Newsrooms and Implicit Bias

Elaine Clisham
Jul 30, 2015 · 4 min read
Image for post
Image for post
Bailey Corner in south Jersey, a successful inter-municipal affordable-housing collaboration. Photo courtesy New Jersey Future

Sometimes we’re our own worst enemy.

As you may have heard, we have quite an affordable-housing tempest going on in New Jersey right now. The state Supreme Court finally got fed up with the Christie administration’s governance-by-neglect approach to the issue and authorized lower courts to act as arbiters to determine whether municipalities are making good-faith efforts to provide housing for people of all incomes, as a previous court decision and subsequent state law both require.

There’s a deadline by which towns that want some breathing room to address their affordable-housing situation must file documents with the court. Many towns have filed, many others have not, including quite a few in the Press of Atlantic City’s coverage area. Fine; the step is voluntary, and all it does is buy some time.

But if you look at that Press story, you’ll see a poll that readers can take, to express their opinion on whether towns have any responsibility to provide affordable-housing options (as if they have the choice). Look carefully at the only available options:

  • Yes; towns need to accommodate poorer residents;
  • No; if you’re poor it’s your fault;
  • How about some subsidies for rich people?

This is my biggest objection to the poll — the assumption that there’s nothing wrong with the way we provide housing at the moment. In case no one has noticed, local zoning is a massive intervention in a market, explicitly intended to foster a certain outcome. And in many, many areas (full disclosure: including my own township) local zoning, either intentionally or as a side effect, excludes people of lower incomes, via any or all of several mechanisms, including:

  • Large minimum lot sizes, usually with deep setback requirements. I realize “large” is a relative term, but if an entire municipality requires lots of three acres or more before a house can be built (as mine does, with the exception of two small village zones), and if land is expensive, you’re automatically saying that you only want people of means living there.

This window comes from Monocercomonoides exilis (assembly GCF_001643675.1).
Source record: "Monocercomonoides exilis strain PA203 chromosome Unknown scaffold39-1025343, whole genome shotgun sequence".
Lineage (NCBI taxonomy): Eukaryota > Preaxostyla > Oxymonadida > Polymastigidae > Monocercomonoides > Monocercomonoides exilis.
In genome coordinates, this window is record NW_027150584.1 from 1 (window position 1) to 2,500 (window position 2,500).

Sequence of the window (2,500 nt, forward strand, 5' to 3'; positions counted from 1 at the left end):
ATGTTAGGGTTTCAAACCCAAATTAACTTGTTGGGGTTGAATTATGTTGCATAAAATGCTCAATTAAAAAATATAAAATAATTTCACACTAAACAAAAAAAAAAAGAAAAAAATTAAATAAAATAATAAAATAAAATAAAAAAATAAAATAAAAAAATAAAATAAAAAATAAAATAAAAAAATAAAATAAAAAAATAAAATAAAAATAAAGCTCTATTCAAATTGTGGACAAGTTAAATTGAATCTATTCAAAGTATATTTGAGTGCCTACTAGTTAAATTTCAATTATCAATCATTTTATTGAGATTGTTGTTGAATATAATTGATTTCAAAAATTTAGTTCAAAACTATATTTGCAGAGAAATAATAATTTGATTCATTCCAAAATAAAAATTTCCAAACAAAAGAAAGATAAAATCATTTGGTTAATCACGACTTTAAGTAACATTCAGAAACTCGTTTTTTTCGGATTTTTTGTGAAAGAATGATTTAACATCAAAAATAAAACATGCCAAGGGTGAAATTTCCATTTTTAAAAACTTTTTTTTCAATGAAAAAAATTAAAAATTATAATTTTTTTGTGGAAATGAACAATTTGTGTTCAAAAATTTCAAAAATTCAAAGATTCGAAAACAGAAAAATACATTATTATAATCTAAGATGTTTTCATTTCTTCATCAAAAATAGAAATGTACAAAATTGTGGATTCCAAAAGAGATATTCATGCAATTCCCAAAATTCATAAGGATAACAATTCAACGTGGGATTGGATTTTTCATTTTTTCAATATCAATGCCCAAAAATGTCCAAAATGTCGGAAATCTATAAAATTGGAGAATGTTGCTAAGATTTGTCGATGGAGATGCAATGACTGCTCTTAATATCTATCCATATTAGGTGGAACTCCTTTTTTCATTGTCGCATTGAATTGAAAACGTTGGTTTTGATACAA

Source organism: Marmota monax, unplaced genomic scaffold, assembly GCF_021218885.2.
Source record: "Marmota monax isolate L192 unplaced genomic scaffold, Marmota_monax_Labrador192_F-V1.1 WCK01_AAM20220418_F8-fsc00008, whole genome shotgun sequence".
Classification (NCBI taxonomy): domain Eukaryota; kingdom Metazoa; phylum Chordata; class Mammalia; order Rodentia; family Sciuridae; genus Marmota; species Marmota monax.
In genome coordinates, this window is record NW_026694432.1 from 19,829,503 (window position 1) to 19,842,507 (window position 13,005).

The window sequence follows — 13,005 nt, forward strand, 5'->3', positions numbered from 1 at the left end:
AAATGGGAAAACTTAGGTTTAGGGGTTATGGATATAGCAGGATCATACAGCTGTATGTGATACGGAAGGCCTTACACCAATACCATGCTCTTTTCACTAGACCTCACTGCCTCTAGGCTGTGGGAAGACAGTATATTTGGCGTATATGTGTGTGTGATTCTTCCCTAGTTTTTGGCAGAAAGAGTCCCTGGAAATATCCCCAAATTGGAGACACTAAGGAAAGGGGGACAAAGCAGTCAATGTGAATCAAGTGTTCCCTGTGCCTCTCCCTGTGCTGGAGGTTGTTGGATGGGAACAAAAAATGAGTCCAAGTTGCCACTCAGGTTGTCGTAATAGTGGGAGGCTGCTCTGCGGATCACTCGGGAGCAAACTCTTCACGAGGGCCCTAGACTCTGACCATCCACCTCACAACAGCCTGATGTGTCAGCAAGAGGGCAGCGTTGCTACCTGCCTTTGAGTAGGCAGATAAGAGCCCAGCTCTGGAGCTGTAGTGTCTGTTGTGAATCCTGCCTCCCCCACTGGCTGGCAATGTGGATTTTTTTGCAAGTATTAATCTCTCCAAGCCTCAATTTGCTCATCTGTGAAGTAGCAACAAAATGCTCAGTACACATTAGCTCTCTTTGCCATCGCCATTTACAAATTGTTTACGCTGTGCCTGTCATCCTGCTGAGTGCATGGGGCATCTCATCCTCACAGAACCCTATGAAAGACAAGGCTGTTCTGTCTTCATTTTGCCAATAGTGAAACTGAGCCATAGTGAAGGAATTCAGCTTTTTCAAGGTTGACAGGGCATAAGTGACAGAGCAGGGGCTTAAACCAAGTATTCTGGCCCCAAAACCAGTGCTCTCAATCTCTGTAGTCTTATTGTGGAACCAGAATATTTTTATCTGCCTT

• Only one type of housing permitted. Want to build a duplex? Want to add an apartment over a garage? A carriage house? Want to develop a piece of property with four attached townhomes? In many areas (again, including mine, with some narrow exceptions), you can’t. Single-family only, please, because otherwise one or both of two things might happen: “Those people” — you know, the ones who can only afford to live in cramped, multi-family housing — will bring with them all the urban pathologies you fled the city to avoid; and/or you’ll be making room for lots of families with schoolchildren, and we know what a drain on public services they are.

[Update 7/31/15: Here’s a law professor, writing for the urban-planning site Planetizen, discussing how zoning codes, while not explicitly racist, are certainly similar to racist housing discrimination.]

I do realize that there are sometimes physical constraints on housing development — sewer capacity, for example, or natural-resource protection — and obviously those will prevail in the affected areas. (I also realize that no zoning is not a desirable option either, lest truly noxious uses suddenly show up.) But these kinds of residential zoning restrictions are rampant in unconstrained areas as well, and they serve to drive up housing costs artificially, because, of course, they are interventions in the market supply-and-demand mechanism. The governmental attempt to ensure the availability of more affordable options is no more than an effort to counterbalance that intervention.

So, Press of Atlantic City, by all means show your upper-middle-class suburban bias in your polls and reporting if that’s your thing. But keep in mind that when you portray affordable-housing residents in such simplistic and condescending terms, you’re also talking about the Millennial children and aging parents of your sweet-spot Baby Boomer readers, who can’t afford your municipalities’ large-lot housing and have to move away because they can’t find smaller options in the community they really want to live in. You’re talking about the waitress in the diner where you sell single copies of your paper, who has to drive a half-hour to her job because she can’t live in the same town where she works; about the bank teller where you deposit your advertisers’ checks; about the mechanics who keep your press and your delivery trucks running. Piss them off if you want, but don’t be surprised when your readership numbers decline because they don’t see themselves portrayed honestly in your coverage.

Also keep in mind, Press of Atlantic City, that when you alienate a group of people — for example, people of lower incomes (who may, by the way, also be of an ethnic or racial minority)— you reduce the credibility of all your coverage, and you make it harder to recruit people from those groups as employees. I’ve been seeing some stories lately about the woeful state of #mediadiversity, and my response is: You have only yourselves to blame.

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